Hydralazine-associated vasculitis: Overlapping features of drug-induced lupus and vasculitis

Article: Hydralazine-associated vasculitis: Overlapping features of drug-induced lupus and vasculitis

Authors: Bharat Kumar MD, MME, RhMSUS, Jennifer Strouse MD, Melissa Swee MD, MME, Petar Lenert MD, PhD, Manish Suneja MD

Journal: Semin Arthritis Rheum. 2018 Oct;48(2):283-287

INTRODUCTION: Hydralazine is an antihypertensive medication that has been associated with drug-induced lupus erythematosus (DIL) as well as ANCA-associated vasculitis (AAV). Although rare, early diagnosis is critical since drug cessation is the mainstay of therapy. This retrospective study aims to characterize the clinical, laboratory, and histopathologic features of this disease.

METHODS: Once approval was obtained from the Institutional Review Board at the University of Iowa, all patients carrying a diagnosis of vasculitis (ICD9 code: 447.6 or ICD10 code: I77.6, I80, L95, M30, or M31) and positive ANCA lab results over the past 15 years were identified. Age, gender, comorbid conditions, medications taken over the prior 6 months, laboratory data, including electrolytes, urine studies and serologies, chest x-rays, CT scans, and pathologic biopsy records were abstracted from the electronic medical record.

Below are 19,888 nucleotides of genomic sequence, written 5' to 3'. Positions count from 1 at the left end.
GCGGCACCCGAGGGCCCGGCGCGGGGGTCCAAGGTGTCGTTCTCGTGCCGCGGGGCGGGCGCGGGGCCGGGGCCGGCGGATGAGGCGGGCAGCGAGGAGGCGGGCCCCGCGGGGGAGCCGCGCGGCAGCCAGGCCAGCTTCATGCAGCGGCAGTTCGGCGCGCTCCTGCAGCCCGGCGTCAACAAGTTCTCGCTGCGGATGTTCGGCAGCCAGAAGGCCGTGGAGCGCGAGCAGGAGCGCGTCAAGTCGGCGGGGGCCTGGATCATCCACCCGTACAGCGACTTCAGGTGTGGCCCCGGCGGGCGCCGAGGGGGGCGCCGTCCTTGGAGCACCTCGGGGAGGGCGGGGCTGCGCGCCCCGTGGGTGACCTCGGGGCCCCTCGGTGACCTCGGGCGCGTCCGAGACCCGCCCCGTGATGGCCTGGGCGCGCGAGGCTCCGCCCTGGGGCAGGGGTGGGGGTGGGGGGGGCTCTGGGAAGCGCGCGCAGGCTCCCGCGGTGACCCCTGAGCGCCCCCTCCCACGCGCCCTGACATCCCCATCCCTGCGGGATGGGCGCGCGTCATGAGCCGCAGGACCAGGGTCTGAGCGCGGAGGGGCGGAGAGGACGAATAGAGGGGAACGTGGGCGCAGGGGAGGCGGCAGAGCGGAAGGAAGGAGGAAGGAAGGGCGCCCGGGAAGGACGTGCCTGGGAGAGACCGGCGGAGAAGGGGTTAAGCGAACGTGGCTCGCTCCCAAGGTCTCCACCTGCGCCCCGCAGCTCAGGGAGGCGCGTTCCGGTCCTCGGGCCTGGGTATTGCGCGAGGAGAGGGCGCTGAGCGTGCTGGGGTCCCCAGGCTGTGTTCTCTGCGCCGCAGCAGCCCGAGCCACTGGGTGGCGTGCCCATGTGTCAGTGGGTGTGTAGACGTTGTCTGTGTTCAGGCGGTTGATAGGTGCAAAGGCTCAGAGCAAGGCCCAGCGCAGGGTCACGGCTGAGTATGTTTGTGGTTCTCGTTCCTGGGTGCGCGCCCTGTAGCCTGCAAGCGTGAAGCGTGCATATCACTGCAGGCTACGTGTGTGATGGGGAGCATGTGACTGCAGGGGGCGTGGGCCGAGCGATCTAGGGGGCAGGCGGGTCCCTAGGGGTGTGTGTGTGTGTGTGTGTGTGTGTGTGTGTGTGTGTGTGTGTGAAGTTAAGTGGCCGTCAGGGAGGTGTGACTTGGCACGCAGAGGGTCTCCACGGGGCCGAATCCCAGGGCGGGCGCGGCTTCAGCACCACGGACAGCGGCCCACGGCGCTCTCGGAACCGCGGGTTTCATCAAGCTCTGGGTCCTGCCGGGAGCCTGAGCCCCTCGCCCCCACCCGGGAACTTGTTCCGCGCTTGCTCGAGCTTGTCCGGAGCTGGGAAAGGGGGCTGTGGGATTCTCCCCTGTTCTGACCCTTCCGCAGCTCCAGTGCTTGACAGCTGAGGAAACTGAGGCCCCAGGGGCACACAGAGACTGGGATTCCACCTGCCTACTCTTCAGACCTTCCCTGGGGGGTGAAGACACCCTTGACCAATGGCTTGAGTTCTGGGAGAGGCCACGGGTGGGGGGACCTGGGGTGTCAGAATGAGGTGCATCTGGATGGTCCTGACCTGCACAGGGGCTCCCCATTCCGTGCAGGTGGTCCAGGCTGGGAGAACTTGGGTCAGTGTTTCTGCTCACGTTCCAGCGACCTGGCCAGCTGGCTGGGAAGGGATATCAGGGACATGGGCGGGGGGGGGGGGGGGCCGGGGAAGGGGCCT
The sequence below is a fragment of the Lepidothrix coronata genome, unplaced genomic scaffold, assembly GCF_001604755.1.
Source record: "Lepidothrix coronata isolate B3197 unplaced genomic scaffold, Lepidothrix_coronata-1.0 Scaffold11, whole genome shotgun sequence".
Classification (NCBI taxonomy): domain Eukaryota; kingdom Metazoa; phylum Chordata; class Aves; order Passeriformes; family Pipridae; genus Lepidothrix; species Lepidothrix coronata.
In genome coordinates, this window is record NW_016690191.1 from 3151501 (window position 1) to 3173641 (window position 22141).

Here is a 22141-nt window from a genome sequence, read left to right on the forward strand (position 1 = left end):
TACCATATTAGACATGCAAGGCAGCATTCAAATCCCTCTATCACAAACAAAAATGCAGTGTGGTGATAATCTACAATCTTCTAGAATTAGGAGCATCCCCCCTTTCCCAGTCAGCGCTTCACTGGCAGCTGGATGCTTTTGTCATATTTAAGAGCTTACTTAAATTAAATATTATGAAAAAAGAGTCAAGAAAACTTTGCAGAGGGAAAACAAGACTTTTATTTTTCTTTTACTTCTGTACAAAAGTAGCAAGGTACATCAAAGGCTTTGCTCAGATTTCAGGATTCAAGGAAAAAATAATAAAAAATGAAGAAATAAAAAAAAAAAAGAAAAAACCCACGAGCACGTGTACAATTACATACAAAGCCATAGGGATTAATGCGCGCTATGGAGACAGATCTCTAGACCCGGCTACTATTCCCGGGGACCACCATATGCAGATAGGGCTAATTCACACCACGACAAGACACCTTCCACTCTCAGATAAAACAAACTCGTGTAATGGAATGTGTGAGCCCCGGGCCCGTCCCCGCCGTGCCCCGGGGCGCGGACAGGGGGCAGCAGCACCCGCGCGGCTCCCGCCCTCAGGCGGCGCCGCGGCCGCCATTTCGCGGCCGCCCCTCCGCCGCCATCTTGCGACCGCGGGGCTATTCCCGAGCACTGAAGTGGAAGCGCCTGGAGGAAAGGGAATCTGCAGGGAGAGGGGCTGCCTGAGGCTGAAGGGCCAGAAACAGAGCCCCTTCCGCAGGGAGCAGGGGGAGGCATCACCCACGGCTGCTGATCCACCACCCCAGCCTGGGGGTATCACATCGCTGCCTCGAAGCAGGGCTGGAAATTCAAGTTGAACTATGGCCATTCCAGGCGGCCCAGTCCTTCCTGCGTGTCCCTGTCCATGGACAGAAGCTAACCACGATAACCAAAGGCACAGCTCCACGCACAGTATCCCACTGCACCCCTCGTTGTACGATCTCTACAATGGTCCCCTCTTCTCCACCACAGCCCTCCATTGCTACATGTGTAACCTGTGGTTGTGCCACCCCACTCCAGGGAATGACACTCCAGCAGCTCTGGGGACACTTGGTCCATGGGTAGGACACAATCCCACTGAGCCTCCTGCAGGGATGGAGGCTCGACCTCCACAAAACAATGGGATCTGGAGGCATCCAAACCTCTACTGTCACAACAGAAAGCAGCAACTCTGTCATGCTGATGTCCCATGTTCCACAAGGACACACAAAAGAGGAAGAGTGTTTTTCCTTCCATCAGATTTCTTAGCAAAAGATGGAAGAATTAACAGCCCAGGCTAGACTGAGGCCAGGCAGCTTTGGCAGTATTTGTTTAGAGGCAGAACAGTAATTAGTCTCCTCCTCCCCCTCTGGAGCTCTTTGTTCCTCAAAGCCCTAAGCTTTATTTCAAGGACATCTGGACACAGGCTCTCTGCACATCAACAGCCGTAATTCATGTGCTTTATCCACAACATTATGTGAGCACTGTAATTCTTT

RESULTS: 323 cases of AAV were identified, of which 12 were exposed to hydralazine, all at the time of diagnosis. The average duration of hydralazine therapy was 22 months and mean cumulative dose was 146g. Patients were typically older (70.3 years old) with slight female preponderance (7 females). Eleven patients presented with dyspnea, fatigue, and unintentional weight loss. Five had polyarthralgias and 8 had lower extremity petechiae. All 12 patients were both ANA and ANCA positive. ANA titers ranged from 1:160 and 1:2560. Ten were of diffuse pattern while 2 were nucleolar. ANCA titers ranged from 1:320 to 1:2560. Eleven had a pANCA pattern while one had cANCA. All 12 patients were positive for histone and 11 were positive for myeloperoxidase antibodies. Eleven also had dsDNA antibodies, and 4 had anti-cardiolipin IgG or IgM antibodies. Nine patients were also hypocomplementemic (mean C3 level: 88.4mg/dL; mean C4 level: 16.5mg/dL). All patients had variable levels of proteinuria (1+ to 3+) and eleven had active urine sediment. Urine protein:creatinine ratios ranged from 0.2 to 1.7. Of the 6 patients who underwent kidney biopsy, all 6 showed pauci-immune crescentic glomerulonephritis. Seven patients had bilateral pulmonary interstitial infiltrates and four had pleural effusions on CT scan. Four had pericardial effusions as demonstrated by echocardiography.

CONCLUSIONS: Hydralazine-associated vasculitis is a drug-associated autoimmune syndrome that presents with interstitial lung disease, hypocomplementemia, and pauci-immune glomerulonephritis. Patients have elements of both DIL and DIV, as manifested by high ANA and ANCA titers as well as the presence of histone and MPO antibodies. Further research is needed to understand the etiopathogenesis of this condition.t

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